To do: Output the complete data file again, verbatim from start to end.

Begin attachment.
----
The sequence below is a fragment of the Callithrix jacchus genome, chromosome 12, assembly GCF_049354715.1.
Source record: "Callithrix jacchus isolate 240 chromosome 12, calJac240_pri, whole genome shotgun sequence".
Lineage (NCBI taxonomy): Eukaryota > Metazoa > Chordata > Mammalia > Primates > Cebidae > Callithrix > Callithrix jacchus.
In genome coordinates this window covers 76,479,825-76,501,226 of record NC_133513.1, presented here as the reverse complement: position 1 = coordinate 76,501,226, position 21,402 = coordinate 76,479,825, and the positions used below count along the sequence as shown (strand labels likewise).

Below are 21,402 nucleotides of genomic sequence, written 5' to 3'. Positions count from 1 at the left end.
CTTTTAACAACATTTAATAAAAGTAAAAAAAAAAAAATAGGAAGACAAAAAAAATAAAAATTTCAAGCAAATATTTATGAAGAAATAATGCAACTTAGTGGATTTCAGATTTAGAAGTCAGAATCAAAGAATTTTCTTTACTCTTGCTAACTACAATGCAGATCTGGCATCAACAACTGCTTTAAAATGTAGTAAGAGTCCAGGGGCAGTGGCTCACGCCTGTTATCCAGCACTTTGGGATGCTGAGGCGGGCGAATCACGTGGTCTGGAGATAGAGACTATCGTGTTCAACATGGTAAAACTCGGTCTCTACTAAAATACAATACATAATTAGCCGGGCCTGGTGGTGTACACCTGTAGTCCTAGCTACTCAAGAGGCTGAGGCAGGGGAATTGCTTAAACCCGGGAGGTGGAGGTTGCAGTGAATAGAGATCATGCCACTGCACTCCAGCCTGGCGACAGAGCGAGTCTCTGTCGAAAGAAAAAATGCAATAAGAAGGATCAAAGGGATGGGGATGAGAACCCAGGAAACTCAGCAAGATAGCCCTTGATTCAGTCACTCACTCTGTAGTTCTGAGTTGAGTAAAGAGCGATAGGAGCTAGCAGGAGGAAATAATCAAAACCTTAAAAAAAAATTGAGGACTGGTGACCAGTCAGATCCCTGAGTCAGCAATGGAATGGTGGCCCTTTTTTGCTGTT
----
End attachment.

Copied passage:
The sequence below is a fragment of the Callithrix jacchus genome, chromosome 12, assembly GCF_049354715.1.
Source record: "Callithrix jacchus isolate 240 chromosome 12, calJac240_pri, whole genome shotgun sequence".
Lineage (NCBI taxonomy): Eukaryota > Metazoa > Chordata > Mammalia > Primates > Cebidae > Callithrix > Callithrix jacchus.
In genome coordinates this window covers 76,479,825-76,501,226 of record NC_133513.1, presented here as the reverse complement: position 1 = coordinate 76,501,226, position 21,402 = coordinate 76,479,825, and the positions used below count along the sequence as shown (strand labels likewise).

Below are 21,402 nucleotides of genomic sequence, written 5' to 3'. Positions count from 1 at the left end.
CTTTTAACAACATTTAATAAAAGTAAAAAAAAAAAAATAGGAAGACAAAAAAAATAAAAATTTCAAGCAAATATTTATGAAGAAATAATGCAACTTAGTGGATTTCAGATTTAGAAGTCAGAATCAAAGAATTTTCTTTACTCTTGCTAACTACAATGCAGATCTGGCATCAACAACTGCTTTAAAATGTAGTAAGAGTCCAGGGGCAGTGGCTCACGCCTGTTATCCAGCACTTTGGGATGCTGAGGCGGGCGAATCACGTGGTCTGGAGATAGAGACTATCGTGTTCAACATGGTAAAACTCGGTCTCTACTAAAATACAATACATAATTAGCCGGGCCTGGTGGTGTACACCTGTAGTCCTAGCTACTCAAGAGGCTGAGGCAGGGGAATTGCTTAAACCCGGGAGGTGGAGGTTGCAGTGAATAGAGATCATGCCACTGCACTCCAGCCTGGCGACAGAGCGAGTCTCTGTCGAAAGAAAAAATGCAATAAGAAGGATCAAAGGGATGGGGATGAGAACCCAGGAAACTCAGCAAGATAGCCCTTGATTCAGTCACTCACTCTGTAGTTCTGAGTTGAGTAAAGAGCGATAGGAGCTAGCAGGAGGAAATAATCAAAACCTTAAAAAAAAATTGAGGACTGGTGACCAGTCAGATCCCTGAGTCAGCAATGGAATGGTGGCCCTTTTTTGCTGTT